forest) and isavasya upanishad, both of which are highly venerated and
are part of the top ten upanishads. Yajnyavalkya also became one of
the foremost vedic scholars excelling in all aspects especially the
spiritual aspect of vedic knowledge. Yajnyavalkya means one who is
clad (valkya) in the yagna or the vedas. Yajnyavalkya=clad in vedas

The name Yajnyavalkya is found in several old texts, the smritis, the
vedas, upanishads, the puranas and other works. So, many conclude that
Yagnyavalkya became the name of a particular lineage and there were
many great personages with the same name. It is believed that one of
the oldest works on Hatayoga was authored by Sage Yajnyavalkya. It is
known as Yoga Yajyavalkya or Yoga Yajnyavalkya samhita and gives
detailed description of ashtanga yoga. This work can be considered as
one of the works which could be helpful for those who would like to
find material for therapeutic yoga. He says “That all internal
diseases and toxins are destroyed by the practice of asana, yama and
niyama” and that pranayama (breath practices) is said to destroy
diseases in all three doshas (psycho-physical body constitutions). It
describes the marmasthanas or vital points, the important nadis their
locations, and kandasthana, kundalini and other details. The detailed
descriptions of all the eight angas and a close affinity to vedanta
makes it an exceptional work on Yoga.

Traditional followers of Yajnyavalkya call him Yogeeswara
Yajnyavalkya. He defines Yoga as the union of the individual soul and
the supreme soul, following the vedantic school.. I studied both Yoga
Yajnyavalkya and several upanishad vidyas from Brihadaranyaka
Upanishad from my guru Sri Krishnamacharya.

It is said that Yajnyavalkya was also well versed in classical Indian
music and perhaps played an old string instrument called Veena, still
very popular . Veena is mentioned in the vedas. It is said that
playing the veena gives spiritual experience. As per an old sloka
attributed to the sage, one who plays the veena with the correct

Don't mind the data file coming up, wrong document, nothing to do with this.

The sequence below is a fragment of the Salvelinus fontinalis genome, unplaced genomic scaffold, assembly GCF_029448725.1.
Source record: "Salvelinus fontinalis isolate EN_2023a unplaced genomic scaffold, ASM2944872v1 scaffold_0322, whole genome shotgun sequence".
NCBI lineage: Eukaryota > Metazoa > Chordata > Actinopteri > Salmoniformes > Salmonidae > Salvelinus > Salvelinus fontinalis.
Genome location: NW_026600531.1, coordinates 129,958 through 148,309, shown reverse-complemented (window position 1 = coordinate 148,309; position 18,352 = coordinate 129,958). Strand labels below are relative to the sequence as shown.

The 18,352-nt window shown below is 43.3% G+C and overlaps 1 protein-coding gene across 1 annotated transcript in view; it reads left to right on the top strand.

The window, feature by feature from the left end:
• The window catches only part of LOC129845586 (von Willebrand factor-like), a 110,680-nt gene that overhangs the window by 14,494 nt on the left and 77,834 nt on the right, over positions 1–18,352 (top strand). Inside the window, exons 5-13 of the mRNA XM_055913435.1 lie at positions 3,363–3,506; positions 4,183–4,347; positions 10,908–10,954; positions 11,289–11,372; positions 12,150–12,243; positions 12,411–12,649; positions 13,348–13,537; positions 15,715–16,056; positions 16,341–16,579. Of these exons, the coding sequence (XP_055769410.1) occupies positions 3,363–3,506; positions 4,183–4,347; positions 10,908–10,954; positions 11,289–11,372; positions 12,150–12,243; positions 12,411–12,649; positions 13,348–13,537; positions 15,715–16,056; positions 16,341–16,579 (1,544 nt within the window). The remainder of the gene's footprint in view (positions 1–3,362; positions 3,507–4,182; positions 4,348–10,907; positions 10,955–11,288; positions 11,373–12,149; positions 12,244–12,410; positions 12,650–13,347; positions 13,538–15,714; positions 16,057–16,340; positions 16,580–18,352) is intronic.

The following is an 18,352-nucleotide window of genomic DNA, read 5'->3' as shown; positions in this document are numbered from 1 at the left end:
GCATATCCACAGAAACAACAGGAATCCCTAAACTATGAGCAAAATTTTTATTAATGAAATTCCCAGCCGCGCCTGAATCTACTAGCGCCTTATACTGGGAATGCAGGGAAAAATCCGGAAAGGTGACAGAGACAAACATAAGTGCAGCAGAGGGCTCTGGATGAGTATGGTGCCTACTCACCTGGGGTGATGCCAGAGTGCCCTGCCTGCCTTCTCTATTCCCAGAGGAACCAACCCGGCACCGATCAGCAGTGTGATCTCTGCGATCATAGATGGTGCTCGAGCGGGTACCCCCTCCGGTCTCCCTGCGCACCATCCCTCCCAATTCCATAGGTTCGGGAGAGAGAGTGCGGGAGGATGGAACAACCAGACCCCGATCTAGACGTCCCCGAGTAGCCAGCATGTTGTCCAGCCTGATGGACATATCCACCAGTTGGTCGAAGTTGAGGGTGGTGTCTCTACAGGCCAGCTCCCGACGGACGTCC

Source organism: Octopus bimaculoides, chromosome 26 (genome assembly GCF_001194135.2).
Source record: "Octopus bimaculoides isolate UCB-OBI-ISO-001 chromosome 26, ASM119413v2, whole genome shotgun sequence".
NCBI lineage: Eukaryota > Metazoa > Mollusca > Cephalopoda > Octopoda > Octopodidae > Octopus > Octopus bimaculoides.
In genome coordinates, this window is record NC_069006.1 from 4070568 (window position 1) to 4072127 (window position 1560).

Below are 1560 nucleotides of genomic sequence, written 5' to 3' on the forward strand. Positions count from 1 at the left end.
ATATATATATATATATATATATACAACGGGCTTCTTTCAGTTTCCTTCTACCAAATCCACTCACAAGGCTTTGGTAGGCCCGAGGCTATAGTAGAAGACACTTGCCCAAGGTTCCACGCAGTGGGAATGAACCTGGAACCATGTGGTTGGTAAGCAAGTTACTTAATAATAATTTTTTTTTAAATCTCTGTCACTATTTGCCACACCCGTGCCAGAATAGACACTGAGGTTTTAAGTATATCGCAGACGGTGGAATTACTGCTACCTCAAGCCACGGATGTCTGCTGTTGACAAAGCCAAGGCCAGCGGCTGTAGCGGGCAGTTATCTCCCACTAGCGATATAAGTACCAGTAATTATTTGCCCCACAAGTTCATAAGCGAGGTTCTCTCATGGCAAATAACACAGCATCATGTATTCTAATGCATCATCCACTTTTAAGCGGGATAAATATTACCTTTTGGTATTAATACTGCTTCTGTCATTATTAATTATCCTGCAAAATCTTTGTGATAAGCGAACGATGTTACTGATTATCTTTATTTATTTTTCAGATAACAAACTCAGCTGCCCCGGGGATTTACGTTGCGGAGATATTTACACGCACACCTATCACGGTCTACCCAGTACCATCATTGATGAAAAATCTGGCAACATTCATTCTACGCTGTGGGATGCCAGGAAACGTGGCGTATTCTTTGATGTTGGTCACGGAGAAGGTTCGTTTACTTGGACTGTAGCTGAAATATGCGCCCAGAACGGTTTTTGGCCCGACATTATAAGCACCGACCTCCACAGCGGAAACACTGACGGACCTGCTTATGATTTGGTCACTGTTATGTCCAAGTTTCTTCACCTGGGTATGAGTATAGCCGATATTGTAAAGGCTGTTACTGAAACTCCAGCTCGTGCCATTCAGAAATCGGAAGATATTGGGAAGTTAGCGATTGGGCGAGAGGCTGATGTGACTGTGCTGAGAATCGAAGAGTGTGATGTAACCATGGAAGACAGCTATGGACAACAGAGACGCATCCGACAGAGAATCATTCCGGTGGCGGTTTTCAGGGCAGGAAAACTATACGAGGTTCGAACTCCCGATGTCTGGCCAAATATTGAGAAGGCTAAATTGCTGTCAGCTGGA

knowledge of the instrument, well versed in swaras or notes (raga)
and rhythm or beats(tala), reaches the ultimate Brahman effortlessly
(veena vaadana tatwajah, swara sastr visaradah| talgnascha aprayatnena
parabrahmadhi gacchati.) Sri Krishnamacharya was able to play the


A few days ago I had gone to my son's house to spend time with my 3
year old grandsons (twins). They said that they were in preschool.
They were rattling on about what went on in the school and suddenly
one of them lay on the back on the floor, drew the feet close and
pressing the feet and back of the head and neck, lifted the hips.
Looking at me he said that he was doing ‘bridge’ and asked me, “Can
you do it thatha (grandpa)”?


Any comments or suggestions may be sent to

If you wish you may reproduce my letters and articles in your e mails
or webpage or blogs.

You may access the articles contained in the earlier newsletters---
click on newsletter tab in my website
Thanking you,

With best wishes
Srivatsa Ramaswami

Tuesday, 26 October 2010

30 minute headstand inc. variations, pranayama and mantra japa

This too was interesting. Following on from yesterdays Primary with mantra I thought I'd explore chanting through the whole of this mornings Vinyasa Krama practice, again quite resonating, you'd think the mantra would overpower the breath somewhat but curiously it seems to make the breath more focused.

Come headstand I decided to try something a little different. I'd only done a twenty minute headstand before but this time I wanted to try thirty minute, the first ten doing some headstand variations before moving into ten minutes of pranyama with the pranayama mantra, inhaling to the first part holding for ten seconds through the middle section then exhaling to the final part, again for ten seconds, followed by five seconds bandhas. The final ten minutes I slipped into urdhva padmasana and did mantra japa just as if I was doing my usual meditation but the right way up.